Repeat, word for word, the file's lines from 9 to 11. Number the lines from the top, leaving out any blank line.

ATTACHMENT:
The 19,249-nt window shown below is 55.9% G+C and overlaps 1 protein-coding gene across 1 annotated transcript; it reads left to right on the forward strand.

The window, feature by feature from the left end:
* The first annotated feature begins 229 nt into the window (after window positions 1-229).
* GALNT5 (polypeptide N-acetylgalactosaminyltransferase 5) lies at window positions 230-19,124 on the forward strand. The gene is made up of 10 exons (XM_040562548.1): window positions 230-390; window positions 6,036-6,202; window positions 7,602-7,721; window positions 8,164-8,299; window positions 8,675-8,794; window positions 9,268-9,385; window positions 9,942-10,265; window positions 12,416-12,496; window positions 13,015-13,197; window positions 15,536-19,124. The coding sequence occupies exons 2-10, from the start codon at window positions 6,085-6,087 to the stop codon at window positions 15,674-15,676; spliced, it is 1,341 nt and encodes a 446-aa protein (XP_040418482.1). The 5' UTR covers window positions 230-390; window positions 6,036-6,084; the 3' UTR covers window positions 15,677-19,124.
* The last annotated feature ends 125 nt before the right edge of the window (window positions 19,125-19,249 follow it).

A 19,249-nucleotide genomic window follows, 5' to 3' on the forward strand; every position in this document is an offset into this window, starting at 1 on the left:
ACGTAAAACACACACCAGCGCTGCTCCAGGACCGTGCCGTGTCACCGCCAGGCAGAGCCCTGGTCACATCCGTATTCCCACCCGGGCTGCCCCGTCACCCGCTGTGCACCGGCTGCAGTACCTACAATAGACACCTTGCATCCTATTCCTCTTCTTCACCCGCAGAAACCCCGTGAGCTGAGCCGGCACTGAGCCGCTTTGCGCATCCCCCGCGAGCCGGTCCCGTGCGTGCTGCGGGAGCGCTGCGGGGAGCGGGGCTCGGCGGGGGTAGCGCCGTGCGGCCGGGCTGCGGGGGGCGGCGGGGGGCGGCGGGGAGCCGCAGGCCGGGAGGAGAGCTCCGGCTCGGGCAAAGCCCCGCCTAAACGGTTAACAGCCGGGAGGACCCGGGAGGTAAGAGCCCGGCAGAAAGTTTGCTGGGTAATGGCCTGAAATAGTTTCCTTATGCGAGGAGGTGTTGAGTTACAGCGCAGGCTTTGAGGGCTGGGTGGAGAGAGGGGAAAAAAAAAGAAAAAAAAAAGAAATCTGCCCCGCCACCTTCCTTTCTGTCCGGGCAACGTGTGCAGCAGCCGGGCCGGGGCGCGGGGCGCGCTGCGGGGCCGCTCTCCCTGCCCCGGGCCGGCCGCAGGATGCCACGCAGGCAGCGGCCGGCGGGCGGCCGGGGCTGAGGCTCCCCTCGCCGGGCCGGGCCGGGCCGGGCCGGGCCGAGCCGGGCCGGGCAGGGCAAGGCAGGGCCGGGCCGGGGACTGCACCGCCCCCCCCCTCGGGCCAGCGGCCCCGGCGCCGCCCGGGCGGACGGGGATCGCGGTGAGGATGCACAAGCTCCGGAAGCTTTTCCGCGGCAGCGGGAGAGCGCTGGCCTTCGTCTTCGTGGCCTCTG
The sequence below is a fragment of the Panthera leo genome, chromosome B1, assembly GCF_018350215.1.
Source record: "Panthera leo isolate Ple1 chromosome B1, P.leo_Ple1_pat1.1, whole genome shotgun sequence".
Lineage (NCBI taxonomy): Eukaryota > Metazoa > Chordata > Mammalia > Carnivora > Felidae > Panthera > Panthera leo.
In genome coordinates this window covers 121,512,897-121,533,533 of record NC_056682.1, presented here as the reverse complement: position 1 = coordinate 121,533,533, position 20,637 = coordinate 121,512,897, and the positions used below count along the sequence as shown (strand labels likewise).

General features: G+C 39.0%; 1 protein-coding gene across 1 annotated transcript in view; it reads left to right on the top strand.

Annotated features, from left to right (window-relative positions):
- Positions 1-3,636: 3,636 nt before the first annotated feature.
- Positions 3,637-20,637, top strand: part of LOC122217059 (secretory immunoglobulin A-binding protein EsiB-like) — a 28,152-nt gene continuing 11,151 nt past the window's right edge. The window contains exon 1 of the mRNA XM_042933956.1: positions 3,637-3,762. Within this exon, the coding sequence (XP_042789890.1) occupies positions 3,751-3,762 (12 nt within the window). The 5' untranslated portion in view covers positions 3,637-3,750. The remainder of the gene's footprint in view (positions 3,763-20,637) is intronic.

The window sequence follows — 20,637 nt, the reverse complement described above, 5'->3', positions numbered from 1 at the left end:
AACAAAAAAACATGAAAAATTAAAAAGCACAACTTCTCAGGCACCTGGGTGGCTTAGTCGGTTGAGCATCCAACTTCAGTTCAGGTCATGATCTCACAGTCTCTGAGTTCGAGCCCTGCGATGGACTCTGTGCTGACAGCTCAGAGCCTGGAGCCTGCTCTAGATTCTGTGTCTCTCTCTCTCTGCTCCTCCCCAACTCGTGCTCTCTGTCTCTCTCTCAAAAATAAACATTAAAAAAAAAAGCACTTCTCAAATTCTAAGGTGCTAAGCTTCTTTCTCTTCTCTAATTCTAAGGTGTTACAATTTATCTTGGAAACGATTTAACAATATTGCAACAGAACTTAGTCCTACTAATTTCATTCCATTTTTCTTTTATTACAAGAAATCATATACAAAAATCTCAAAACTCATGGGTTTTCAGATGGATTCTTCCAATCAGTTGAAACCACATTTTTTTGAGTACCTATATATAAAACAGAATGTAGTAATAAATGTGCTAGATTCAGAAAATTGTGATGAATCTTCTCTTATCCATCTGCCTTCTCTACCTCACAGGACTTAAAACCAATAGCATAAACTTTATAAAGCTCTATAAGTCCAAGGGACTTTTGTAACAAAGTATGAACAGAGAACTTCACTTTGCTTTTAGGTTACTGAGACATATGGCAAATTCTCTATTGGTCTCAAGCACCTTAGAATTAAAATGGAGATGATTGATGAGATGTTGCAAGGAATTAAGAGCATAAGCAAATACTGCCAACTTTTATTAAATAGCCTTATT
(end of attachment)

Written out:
Source record: "Panthera leo isolate Ple1 chromosome B1, P.leo_Ple1_pat1.1, whole genome shotgun sequence".
Lineage (NCBI taxonomy): Eukaryota > Metazoa > Chordata > Mammalia > Carnivora > Felidae > Panthera > Panthera leo.
In genome coordinates this window covers 121,512,897-121,533,533 of record NC_056682.1, presented here as the reverse complement: position 1 = coordinate 121,533,533, position 20,637 = coordinate 121,512,897, and the positions used below count along the sequence as shown (strand labels likewise).